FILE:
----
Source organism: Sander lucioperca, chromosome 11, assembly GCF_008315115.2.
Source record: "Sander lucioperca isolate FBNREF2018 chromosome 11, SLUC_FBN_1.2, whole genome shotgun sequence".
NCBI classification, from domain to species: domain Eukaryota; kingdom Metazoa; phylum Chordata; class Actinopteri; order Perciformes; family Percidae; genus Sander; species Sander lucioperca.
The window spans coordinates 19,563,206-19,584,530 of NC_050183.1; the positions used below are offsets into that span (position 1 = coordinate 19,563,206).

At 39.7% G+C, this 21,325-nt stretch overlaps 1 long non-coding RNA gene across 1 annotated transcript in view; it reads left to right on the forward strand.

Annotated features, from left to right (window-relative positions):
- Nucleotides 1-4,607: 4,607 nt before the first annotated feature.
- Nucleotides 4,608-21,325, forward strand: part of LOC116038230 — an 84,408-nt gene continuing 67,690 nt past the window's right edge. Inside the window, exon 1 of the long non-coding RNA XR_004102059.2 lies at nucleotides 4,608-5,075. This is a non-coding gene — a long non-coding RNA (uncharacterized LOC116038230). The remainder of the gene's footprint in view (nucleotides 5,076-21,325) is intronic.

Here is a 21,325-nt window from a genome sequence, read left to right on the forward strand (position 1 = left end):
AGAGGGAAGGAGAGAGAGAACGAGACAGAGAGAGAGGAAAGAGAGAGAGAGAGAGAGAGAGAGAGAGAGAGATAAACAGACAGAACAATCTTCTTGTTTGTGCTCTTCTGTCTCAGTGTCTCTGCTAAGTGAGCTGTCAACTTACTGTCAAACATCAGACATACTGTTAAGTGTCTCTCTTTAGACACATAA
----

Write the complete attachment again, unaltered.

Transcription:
Source organism: Sander lucioperca, chromosome 11, assembly GCF_008315115.2.
Source record: "Sander lucioperca isolate FBNREF2018 chromosome 11, SLUC_FBN_1.2, whole genome shotgun sequence".
NCBI classification, from domain to species: domain Eukaryota; kingdom Metazoa; phylum Chordata; class Actinopteri; order Perciformes; family Percidae; genus Sander; species Sander lucioperca.
The window spans coordinates 19,563,206-19,584,530 of NC_050183.1; the positions used below are offsets into that span (position 1 = coordinate 19,563,206).

At 39.7% G+C, this 21,325-nt stretch overlaps 1 long non-coding RNA gene across 1 annotated transcript in view; it reads left to right on the forward strand.

Annotated features, from left to right (window-relative positions):
- Nucleotides 1-4,607: 4,607 nt before the first annotated feature.
- Nucleotides 4,608-21,325, forward strand: part of LOC116038230 — an 84,408-nt gene continuing 67,690 nt past the window's right edge. Inside the window, exon 1 of the long non-coding RNA XR_004102059.2 lies at nucleotides 4,608-5,075. This is a non-coding gene — a long non-coding RNA (uncharacterized LOC116038230). The remainder of the gene's footprint in view (nucleotides 5,076-21,325) is intronic.

Here is a 21,325-nt window from a genome sequence, read left to right on the forward strand (position 1 = left end):
AGAGGGAAGGAGAGAGAGAACGAGACAGAGAGAGAGGAAAGAGAGAGAGAGAGAGAGAGAGAGAGAGAGAGATAAACAGACAGAACAATCTTCTTGTTTGTGCTCTTCTGTCTCAGTGTCTCTGCTAAGTGAGCTGTCAACTTACTGTCAAACATCAGACATACTGTTAAGTGTCTCTCTTTAGACACATAA